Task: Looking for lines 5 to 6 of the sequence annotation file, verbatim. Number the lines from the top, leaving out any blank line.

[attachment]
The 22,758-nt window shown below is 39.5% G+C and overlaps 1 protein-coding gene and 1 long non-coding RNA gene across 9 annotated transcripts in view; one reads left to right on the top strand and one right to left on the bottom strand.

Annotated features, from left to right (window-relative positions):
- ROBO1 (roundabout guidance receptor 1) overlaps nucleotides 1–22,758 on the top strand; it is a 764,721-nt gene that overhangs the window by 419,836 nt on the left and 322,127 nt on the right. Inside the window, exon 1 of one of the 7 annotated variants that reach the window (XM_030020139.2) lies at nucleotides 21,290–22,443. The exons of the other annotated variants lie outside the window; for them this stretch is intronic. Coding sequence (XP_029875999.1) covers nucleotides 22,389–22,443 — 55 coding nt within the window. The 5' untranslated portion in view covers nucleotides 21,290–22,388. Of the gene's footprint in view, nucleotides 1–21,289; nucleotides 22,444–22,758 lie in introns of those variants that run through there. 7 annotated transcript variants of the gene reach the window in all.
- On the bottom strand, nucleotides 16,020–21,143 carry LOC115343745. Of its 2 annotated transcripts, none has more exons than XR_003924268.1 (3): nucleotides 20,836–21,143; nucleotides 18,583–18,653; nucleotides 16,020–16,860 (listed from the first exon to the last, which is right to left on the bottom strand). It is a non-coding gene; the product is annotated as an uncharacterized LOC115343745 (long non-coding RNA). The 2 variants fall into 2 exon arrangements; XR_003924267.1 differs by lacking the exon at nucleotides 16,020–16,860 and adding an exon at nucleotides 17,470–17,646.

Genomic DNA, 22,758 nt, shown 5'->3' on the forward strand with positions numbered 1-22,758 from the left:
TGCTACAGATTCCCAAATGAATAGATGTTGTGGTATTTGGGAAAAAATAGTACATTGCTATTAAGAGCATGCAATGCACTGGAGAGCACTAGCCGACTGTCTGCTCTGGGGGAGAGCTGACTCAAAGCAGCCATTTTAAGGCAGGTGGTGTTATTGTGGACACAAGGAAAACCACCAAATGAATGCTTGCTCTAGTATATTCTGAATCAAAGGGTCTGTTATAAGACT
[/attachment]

Genomic DNA, 22,758 nt, shown 5'->3' on the forward strand with positions numbered 1-22,758 from the left:
TGCTACAGATTCCCAAATGAATAGATGTTGTGGTATTTGGGAAAAAATAGTACATTGCTATTAAGAGCATGCAATGCACTGGAGAGCACTAGCCGACTGTCTGCTCTGGGGGAGAGCTGACTCAAAGCAGCCATTTTAAGGCAGGTGGTGTTATTGTGGACACAAGGAAAACCACCAAATGAATGCTTGCTCTAGTATATTCTGAATCAAAGGGTCTGTTATAAGACT